Fragile X syndrome (FXS) is a neurodevelopmental disorder and the most common form of inherited intellectual disability (ID) and monogenic cause of Autism Spectrum Disorder (ASD). It is caused by the full mutation as well as highly localized methylation of the Fragile X Messenger Ribonucleoprotein 1 (FMR1) gene on the long arm of the X chromosome. The normal range of CGG trinucleotide repeats in the FMR1 gene is 5–44, and it encodes Fragile X Messenger Ribonucleoprotein 1 protein (FMRP). FMRP has a variety of functions, many of which are critical for neurological development and function. However, full mutation and methylation of the FMR1 gene cause the absence of FMR in FXS. The prevalence rate of FXS is estimated at 1 in 4.000 males and 1 in 8.000 females. The clinical presentation of FXS differs by gender. Males are generally more affected, while females tend to present with a less severe phenotype due to compensatory activation of the unaffected X chromosome. In general, FXS manifests as a variety of neurobehavioral conditions. In addition to ASD and ID, children with FXS are commonly co-diagnosed with attention and learning problems, anxiety, aggressive behavior and sleep disorder, and early interventions have improved many behavior symptoms associated with FXS. During early childhood, physical and developmental features of FXS become more apparent. Delays in motor, speech and language development and autistic features are typical by 3- to 4-year-old, and should lead to diagnosis. Nevertheless, health professionals are often unfamiliar with these features and FXS. Genetic testing for FXS is available and genetic kits have created easy-to-use, accessible, and high performance methods for laboratories. There are still no currently approved curative therapies for FXS, and clinical management continues to focus on symptomatic treatment of comorbid behaviors and psychiatric problems. Early non-pharmacological interventions in combination with pharmacotherapy and targeted treatments aiming to reverse dysregulated brain pathways are the mainstream of treatment in FXS. Overall, early diagnosis and interventions are fundamental to achieve optimal clinical outcomes in FXS.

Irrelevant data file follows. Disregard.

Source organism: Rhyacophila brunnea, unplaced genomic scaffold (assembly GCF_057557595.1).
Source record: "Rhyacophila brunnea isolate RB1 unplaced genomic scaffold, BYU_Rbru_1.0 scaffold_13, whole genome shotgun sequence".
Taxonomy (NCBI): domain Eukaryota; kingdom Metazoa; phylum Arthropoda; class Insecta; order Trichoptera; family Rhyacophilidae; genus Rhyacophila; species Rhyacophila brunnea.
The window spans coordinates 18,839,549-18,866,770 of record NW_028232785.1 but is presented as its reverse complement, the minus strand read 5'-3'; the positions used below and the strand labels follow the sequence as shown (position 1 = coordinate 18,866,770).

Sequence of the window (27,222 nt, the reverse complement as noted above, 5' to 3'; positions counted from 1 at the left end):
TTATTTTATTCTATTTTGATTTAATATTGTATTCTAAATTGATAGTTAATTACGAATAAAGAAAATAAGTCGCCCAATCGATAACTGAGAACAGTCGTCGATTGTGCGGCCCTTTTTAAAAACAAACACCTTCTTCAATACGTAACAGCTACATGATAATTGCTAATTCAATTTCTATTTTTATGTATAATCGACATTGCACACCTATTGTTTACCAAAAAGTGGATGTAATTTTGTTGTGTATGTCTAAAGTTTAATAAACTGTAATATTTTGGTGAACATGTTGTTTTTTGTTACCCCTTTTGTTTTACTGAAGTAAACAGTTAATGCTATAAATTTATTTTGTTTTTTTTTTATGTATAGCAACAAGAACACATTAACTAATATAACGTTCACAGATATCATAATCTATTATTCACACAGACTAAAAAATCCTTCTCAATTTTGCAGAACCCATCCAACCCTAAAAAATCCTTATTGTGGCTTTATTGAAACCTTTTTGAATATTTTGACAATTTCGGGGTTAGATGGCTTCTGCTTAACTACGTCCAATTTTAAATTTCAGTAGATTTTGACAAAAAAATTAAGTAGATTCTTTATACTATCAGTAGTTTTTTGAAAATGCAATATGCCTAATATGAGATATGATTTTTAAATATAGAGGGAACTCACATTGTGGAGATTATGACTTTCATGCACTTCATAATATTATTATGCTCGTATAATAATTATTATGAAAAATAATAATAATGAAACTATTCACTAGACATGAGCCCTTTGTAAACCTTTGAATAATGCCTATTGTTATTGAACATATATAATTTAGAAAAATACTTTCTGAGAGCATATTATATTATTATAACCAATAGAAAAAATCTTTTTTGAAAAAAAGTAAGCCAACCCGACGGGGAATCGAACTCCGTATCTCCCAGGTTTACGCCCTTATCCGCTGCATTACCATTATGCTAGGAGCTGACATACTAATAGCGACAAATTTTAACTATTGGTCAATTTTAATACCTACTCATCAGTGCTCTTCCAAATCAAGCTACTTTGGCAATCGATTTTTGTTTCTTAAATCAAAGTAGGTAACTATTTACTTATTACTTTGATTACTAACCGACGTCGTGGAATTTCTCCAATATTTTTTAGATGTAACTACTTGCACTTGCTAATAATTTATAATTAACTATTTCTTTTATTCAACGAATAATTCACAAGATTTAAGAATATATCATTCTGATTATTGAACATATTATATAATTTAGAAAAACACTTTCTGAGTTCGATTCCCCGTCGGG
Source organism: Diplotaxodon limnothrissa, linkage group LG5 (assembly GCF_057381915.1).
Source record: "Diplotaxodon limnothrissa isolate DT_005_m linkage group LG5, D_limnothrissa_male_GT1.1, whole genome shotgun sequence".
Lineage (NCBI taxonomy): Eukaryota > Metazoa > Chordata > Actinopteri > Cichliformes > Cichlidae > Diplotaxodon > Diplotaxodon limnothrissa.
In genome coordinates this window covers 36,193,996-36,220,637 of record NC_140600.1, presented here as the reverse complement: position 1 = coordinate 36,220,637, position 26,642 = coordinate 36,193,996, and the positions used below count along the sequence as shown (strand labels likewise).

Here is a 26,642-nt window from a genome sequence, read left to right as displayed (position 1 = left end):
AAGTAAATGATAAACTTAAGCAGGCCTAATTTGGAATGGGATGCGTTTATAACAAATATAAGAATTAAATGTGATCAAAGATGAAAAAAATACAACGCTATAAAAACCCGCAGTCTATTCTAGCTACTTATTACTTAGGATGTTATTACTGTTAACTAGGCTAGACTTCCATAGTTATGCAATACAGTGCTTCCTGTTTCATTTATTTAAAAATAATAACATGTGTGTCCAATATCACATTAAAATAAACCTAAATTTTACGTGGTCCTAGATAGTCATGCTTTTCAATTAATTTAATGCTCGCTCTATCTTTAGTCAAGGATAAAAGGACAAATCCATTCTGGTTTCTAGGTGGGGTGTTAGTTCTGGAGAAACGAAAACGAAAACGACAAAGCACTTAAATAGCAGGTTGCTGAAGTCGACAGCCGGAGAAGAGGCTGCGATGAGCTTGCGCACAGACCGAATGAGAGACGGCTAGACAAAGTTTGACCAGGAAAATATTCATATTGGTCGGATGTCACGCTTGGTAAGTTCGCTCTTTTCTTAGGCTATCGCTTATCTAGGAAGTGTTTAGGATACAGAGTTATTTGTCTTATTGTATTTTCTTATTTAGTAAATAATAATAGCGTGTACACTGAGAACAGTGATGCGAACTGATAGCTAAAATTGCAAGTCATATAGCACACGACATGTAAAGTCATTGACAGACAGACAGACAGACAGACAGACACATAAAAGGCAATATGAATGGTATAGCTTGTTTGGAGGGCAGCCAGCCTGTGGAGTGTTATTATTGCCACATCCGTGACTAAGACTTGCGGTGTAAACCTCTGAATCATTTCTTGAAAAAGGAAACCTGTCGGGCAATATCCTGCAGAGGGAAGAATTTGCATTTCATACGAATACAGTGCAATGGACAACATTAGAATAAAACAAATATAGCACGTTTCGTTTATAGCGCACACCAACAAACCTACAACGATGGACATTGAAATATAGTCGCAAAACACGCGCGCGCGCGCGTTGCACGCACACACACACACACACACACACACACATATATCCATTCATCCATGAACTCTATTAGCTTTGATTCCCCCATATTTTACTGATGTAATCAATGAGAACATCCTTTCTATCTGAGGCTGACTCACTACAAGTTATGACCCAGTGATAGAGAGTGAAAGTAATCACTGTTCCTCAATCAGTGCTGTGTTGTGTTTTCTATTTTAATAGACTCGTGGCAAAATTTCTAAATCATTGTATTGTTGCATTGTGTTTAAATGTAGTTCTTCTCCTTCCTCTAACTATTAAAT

Keywords: fragile X syndrome, FMR1 gene mutations, inherited intellectual disability, Autism Spectrum Disorder

Acknowledgment of the project: This research is supported by the Science Fund of the Republic of Serbia, Program IDEA #GRANT № 7673781, “Polyphenols as potential targeted treatments in Drosophila melanogaster model of fragile X syndrome”, POLYFRAX_Drosophila.


Prof. Dr. Dragana Protic. MD, PhD is associated professor of pharmacology and clinical pharmacology at the University of Belgrade, Faculty of Medicine, Institute of Pharmacology, Clinical Pharmacology and Toxicology. She is a clinical pharmacologist at Special Hospital for Cerebral Palsy and Developmental Neurology. She completed her Ph.D. studies in Molecular Medicine and residency in Clinical Pharmacology at the University of Belgrade, Faculty of Medicine in 2013. Her research portfolio is mainly focused on translational investigation, from bench to bedside. Accordingly, she has gained valuable knowledge, skills, and attitudes in research, education, and medical practice. In the last few years, she spent valuable time as a visiting scientist and scholar at the Johns Hopkins School of Medicine and University of California at Davis. These educational visits enhanced her knowledge and skills in the area of Fragile X. Since 2016, thanks to her efforts, Belgrade’s Faculty of Medicine, established stronger collaborations with US institutions in the field of fragile X. Thanks to all efforts, the first Fragile X Clinic in South-Eastern Europe was established in Belgrade in 2018. She also established Fragile X Society-Balkans and organized children with FXS and their parents from a whole region. She was the main organizer of the international conference on Autism and Fragile X-associated disorders which was held in Belgrade in 2019. The conference brought world-renowned experts in the field to Serbia to share knowledge with professionals from Serbia and other European countries and to meet with patients with FXS and their families. Specifically, she is the PI of a few research grants that are related to fragile X. Most importantly, she is the PI of the preclinical research on the pharmacological effects of natural substances on the Drosophila fragile X model (more info at and